March 09, 2005

Other: Bonehead Rulings We Have Known

Okay, tell me how this makes sense:

One Mister Cheickh Bangoura, late of Ghana now of Ontario, is suing the Washington Post for a story they reported on in 1997. The story involved an official of the UN being accused of financial and sexual improprieties while on the job in West Africa. In 2000, Mr. Bangoura decided that his reputation was being tarnished in his new home because of the story, and launched a $9 million lawsuit.

Why three years later?

Because, he claimed, people could still read the story on the Post's web site. Here he was, trying to start a new life, and these ghosts from the past were still hanging around to torment him. Now, the funny thing is, to read the Washington Post archives, one needs a membership or money to access. The Post has a grand total of SEVEN on-line subscribers from Ontario, and only one has ever bothered paying to see the story that references Mr. Bangoura's past.

No matter: the potential that people could read the story was somehow damaging to his reputation. Makes me wonder who the one person who looked up the story was, eh?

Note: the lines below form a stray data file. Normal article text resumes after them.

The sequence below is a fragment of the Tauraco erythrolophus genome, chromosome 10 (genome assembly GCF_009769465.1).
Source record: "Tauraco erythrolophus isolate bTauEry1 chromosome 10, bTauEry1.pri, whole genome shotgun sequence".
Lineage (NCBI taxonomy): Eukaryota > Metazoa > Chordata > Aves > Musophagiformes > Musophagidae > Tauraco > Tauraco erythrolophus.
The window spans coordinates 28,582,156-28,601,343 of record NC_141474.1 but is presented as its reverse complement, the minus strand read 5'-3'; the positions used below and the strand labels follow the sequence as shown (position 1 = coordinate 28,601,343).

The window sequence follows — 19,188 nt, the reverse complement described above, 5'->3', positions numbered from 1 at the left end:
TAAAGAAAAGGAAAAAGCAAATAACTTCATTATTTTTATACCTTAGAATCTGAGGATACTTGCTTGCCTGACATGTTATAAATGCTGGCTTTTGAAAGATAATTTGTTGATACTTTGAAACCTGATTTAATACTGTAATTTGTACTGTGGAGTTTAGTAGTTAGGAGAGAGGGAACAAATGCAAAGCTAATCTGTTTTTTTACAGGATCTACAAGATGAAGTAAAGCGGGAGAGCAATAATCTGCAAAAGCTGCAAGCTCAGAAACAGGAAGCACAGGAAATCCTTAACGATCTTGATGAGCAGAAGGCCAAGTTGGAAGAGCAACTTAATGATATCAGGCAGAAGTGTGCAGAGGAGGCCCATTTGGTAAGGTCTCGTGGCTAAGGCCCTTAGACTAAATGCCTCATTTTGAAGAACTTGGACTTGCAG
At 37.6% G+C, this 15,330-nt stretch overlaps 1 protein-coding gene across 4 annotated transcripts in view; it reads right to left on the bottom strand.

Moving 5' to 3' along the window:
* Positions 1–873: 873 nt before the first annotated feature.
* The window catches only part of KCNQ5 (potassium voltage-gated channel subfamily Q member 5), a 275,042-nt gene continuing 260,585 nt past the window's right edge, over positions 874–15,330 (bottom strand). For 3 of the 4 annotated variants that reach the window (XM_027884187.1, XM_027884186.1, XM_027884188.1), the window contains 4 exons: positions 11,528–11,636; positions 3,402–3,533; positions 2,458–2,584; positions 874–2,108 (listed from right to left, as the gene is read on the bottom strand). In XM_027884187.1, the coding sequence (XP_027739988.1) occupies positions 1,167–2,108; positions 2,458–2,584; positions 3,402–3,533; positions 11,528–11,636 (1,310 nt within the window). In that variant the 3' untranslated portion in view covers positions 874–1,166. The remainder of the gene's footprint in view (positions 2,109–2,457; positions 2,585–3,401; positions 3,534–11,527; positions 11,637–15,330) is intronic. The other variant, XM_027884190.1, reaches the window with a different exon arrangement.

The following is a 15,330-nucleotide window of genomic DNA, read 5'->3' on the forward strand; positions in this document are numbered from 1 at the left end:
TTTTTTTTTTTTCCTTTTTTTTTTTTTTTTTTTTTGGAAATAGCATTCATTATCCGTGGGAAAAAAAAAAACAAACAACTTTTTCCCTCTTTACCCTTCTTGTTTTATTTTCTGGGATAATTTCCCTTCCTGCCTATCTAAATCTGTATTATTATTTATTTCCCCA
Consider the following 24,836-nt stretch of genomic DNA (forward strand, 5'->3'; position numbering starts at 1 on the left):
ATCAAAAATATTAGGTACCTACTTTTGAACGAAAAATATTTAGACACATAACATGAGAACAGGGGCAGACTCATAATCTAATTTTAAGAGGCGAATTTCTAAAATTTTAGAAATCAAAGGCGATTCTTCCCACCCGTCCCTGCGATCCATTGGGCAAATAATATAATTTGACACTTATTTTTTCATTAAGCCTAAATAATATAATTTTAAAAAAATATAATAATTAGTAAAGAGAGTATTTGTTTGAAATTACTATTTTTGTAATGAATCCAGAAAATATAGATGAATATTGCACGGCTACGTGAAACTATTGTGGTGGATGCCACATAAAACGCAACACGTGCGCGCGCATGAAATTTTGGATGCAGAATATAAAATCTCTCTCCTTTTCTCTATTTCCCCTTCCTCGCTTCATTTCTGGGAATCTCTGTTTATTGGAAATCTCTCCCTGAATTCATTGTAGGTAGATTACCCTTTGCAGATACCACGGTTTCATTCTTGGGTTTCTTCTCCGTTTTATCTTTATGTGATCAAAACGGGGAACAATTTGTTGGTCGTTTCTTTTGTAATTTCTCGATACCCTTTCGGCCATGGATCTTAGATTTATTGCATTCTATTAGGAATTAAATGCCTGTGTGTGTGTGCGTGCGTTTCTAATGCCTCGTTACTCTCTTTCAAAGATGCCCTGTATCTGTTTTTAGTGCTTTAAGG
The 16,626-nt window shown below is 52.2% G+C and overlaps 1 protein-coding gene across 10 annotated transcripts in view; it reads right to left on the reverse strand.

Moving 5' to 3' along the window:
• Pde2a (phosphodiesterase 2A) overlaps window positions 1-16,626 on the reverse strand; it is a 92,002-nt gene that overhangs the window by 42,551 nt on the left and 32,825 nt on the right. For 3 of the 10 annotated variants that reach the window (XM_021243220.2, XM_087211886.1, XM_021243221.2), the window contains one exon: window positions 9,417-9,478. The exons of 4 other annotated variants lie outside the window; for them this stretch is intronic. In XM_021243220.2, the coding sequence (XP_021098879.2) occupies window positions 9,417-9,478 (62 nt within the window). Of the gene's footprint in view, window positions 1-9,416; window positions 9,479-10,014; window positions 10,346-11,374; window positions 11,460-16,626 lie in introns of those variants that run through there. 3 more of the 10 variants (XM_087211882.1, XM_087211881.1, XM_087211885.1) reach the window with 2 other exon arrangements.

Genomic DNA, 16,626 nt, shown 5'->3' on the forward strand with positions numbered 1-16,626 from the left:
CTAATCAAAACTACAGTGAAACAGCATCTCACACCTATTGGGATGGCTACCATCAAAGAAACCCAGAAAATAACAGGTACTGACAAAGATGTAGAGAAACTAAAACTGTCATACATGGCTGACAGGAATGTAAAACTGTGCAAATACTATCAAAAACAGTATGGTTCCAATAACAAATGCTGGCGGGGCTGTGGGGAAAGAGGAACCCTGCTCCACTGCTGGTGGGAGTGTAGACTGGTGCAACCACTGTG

Now, the expected response from the judge (as it would be from most people) should have been to tell him to suck it up. He was removed from the UN Drug Control Program because of "misconduct and mismanagement", according to the UN themselves. So if he was going to sue anyone for libel, it should be the accusers. More importantly, how on earth could a court in Ontario have any form of jurisdiction over a publication in the United States. It doesn't make sense. Right?

Apparently not.

The judge decided that since the internet "arrives" in whatever location you choose to access it from, tose locations are more relevant than the actual point of publication. This means you can sue anyone from anywhere, which means that some enterprising countries with very strict publication rights could become a new destination of choice for frivilous lawsuits to be filed. And some of the poorer ones could change their laws to suit (so to speak) these suits. For a certain percentage, of course...

But even outside of this, lets face it: limiting what stories can be printed on the net is going to massively restrict what information will be available to the population at large: there's a whole lot that I haven't looked at in the world, and the vast majority of it I'll never get around to, but I'd like the chance to do so.

If this suit succeeds, it won't be a case so much of rewriting the history books: it will instead limit what goes into them in the first place. Right, wrong or just plain stupid, information should never be limited by fear.


posted by Thursday at 2:57 pm


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